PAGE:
Internet marketing and viruses have much in common: they are annoying, unwanted, and usually arrive by email.
Another trait they share is a constant exploration for new vectors to attack: new ways to dupe the target into spreading a worm, visiting a web site, or relinquishing some personal information.
It was surely only a matter of time before electronic greeting cards became a target. In fact, I'm amazed it's taken this long. I've long complained at people who send me missives from certain desktop e-card creation tools, since some of them create cards in Windows executable files, a favorite virus vector. Would you open GREETINGCARD.EXE, even if it came from someone you know? Actually most people would, which is why it's such an ideal vehicle for a virus or worm, or spam for that matter.
It must have taken some effort, but an online mass-marketing company called FriendGreetings managed to combine elements of spam, virus and mail abuse into a single package, releasing a fake e-card which requires the recipient to install an "e-card viewing" ActiveX control. The software is in fact a worm in all but name, and proceeds to mail itself (complete with fake e-card) to every entry in the victim's Outlook contacts list. It has no known harmful payload, but that's not entirely relevant - there's no guarantee the next one won't include a distributed denial-of-service (DDoS) agent, backdoor tool, spy/ad-ware or something similar.
Strictly speaking, Permissioned Media didn't actually do anything wrong, or at least anything illegal. The full details of what the software is going to do is clearly spelled out in the second of two end-user license agreements, which must be accepted by the user before it was installed. "Permissioned Media will access your MicroSoft [sic] Outlook® Contacts list and send an email to persons on your Contacts list..." it says. Several times, in fact, even if you do have to scroll down the EULA a little to see it.
It's obvious that Permissioned Media knew full well just how many people actually bother to read the EULAs at all, even assuming they would be dissuaded from clicking "Yes" had they read that far anyway.
As a delivery vehicle, it's nearly perfect - a captive audience who provide not only the market but also the medium for distribution.
However, as marketing campaigns go, it's probably done them and many innocent e-card vendors a great deal of harm. You've now got a large user-base of disgruntled e-card recipients, who will view the next one with great suspicion, and who will certainly think twice before sending one off in future. Or will they? Repeated instances of worms hasn't dissuaded many users from gleefully opening potential pictures of Anna Kournikova or love letters from people they barely know.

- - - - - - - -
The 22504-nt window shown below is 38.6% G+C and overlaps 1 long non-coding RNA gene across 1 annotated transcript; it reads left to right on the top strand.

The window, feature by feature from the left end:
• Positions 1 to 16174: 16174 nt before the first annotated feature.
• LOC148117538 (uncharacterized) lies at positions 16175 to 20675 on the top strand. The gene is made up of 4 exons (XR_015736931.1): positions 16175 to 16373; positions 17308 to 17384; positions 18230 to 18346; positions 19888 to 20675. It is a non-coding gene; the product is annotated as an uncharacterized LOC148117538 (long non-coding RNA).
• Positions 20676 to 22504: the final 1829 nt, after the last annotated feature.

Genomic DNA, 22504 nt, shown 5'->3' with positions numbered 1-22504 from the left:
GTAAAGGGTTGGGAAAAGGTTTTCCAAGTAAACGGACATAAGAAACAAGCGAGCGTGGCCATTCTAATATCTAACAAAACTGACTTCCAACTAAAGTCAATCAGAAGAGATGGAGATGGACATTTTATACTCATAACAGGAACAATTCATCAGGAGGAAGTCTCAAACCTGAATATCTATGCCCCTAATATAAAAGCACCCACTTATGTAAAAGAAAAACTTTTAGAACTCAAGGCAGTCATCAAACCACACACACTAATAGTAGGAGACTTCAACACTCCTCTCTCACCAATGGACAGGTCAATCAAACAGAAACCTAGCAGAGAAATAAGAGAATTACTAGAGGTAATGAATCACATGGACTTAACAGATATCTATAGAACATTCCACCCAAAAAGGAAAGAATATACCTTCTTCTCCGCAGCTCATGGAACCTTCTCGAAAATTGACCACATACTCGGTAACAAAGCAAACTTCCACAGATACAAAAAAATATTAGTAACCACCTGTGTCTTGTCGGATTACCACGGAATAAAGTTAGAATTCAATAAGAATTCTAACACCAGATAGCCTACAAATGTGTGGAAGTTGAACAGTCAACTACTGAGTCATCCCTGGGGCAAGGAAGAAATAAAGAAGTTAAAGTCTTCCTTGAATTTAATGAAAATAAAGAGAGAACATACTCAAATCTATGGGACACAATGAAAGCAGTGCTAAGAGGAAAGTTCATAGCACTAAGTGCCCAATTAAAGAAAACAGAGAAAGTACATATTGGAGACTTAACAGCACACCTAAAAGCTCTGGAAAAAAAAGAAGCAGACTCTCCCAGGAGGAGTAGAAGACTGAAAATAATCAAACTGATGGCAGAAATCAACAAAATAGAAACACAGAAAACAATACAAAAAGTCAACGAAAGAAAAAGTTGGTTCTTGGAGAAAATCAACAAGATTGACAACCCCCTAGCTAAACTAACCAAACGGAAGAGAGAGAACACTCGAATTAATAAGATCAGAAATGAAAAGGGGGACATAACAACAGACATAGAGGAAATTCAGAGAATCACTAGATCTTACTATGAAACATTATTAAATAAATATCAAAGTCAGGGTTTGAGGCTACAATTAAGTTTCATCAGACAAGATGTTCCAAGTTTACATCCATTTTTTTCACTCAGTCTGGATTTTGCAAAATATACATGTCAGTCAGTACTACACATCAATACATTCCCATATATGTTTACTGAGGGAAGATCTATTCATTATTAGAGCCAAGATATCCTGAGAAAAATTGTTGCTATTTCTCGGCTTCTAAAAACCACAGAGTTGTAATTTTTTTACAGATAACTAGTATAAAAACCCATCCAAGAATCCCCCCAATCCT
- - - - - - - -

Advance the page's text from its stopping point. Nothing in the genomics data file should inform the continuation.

This was the second e-card debacle to happen in the space of a few days. Just prior to FriendGreetings' little escapade, a charming bunch called surprisecards.net was discovered to have initiated the distribution of similar malware, this time with a nasty pornographic payload. An email message designed to look like a greetings card, complete with a fake "[email protected]" source address, lures the victim to a fake greeting card web site where software must be installed to "view the card." Except that no card appears - which was a fortunate misstep by the vendor, alerting some users to the possibility that all was not as it seemed. Instead, the software installs an Internet Explorer plugin, which thereafter generates an avalanche of popup windows advertising pornographic websites, based on keywords it finds in other sites the user visits.
So there we have an unlovely combination of spam, privacy violation and offensive advertising, probably crossing the line into acceptable use policy violation in corporate environments. Will the next one be an outright virus? Quite possibly - aspiring virus writers will not have failed to notice the effectiveness of these two campaigns.
As ever, the efforts of a few may have ruined the experience of the many. E-card service providers will have a difficult time reassuring users that their own offering is benign and devoid of unexpected consequences. That's assuming their products can reach end users at all: I have no doubt many mail gateways will be blocking e-cards on sight, and anti-virus vendors have already reacted to these incidents with pattern files to block these particular attachments, despite EULA loopholes.
The final twist is almost laughable: the surprisecards.net domain is registered to Cytron CEO Richard Oliver, who Wired Magazine quoted in 1998 bemoaning the advertising overheads in selling porn online.
Jon Tullett is U.K. and online editor for SC Magazine (www.scmagazine.com).